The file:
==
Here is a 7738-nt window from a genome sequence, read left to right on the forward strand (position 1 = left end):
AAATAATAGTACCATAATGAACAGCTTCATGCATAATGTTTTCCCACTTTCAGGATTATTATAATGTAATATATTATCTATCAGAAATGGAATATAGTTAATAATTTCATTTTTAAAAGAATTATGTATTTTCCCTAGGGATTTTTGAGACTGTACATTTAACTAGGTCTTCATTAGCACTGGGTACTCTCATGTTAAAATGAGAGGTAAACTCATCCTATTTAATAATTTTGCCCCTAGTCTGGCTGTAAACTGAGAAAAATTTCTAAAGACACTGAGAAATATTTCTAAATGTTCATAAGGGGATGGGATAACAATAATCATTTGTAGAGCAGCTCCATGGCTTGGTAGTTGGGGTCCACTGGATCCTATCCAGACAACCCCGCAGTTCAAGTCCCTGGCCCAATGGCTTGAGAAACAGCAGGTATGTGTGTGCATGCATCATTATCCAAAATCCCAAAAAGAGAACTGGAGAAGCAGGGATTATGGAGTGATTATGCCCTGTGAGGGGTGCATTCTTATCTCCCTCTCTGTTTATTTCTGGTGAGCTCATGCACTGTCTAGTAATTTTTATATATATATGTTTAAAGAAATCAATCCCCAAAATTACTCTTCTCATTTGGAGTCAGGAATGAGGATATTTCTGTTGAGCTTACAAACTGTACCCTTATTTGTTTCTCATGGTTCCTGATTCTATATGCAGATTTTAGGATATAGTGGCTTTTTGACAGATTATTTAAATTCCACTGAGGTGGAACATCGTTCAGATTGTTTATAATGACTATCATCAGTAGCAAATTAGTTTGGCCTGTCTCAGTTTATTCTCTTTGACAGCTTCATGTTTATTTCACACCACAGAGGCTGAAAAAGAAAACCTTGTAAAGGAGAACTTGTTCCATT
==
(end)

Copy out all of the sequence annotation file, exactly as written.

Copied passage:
Here is a 7738-nt window from a genome sequence, read left to right on the forward strand (position 1 = left end):
AAATAATAGTACCATAATGAACAGCTTCATGCATAATGTTTTCCCACTTTCAGGATTATTATAATGTAATATATTATCTATCAGAAATGGAATATAGTTAATAATTTCATTTTTAAAAGAATTATGTATTTTCCCTAGGGATTTTTGAGACTGTACATTTAACTAGGTCTTCATTAGCACTGGGTACTCTCATGTTAAAATGAGAGGTAAACTCATCCTATTTAATAATTTTGCCCCTAGTCTGGCTGTAAACTGAGAAAAATTTCTAAAGACACTGAGAAATATTTCTAAATGTTCATAAGGGGATGGGATAACAATAATCATTTGTAGAGCAGCTCCATGGCTTGGTAGTTGGGGTCCACTGGATCCTATCCAGACAACCCCGCAGTTCAAGTCCCTGGCCCAATGGCTTGAGAAACAGCAGGTATGTGTGTGCATGCATCATTATCCAAAATCCCAAAAAGAGAACTGGAGAAGCAGGGATTATGGAGTGATTATGCCCTGTGAGGGGTGCATTCTTATCTCCCTCTCTGTTTATTTCTGGTGAGCTCATGCACTGTCTAGTAATTTTTATATATATATGTTTAAAGAAATCAATCCCCAAAATTACTCTTCTCATTTGGAGTCAGGAATGAGGATATTTCTGTTGAGCTTACAAACTGTACCCTTATTTGTTTCTCATGGTTCCTGATTCTATATGCAGATTTTAGGATATAGTGGCTTTTTGACAGATTATTTAAATTCCACTGAGGTGGAACATCGTTCAGATTGTTTATAATGACTATCATCAGTAGCAAATTAGTTTGGCCTGTCTCAGTTTATTCTCTTTGACAGCTTCATGTTTATTTCACACCACAGAGGCTGAAAAAGAAAACCTTGTAAAGGAGAACTTGTTCCATT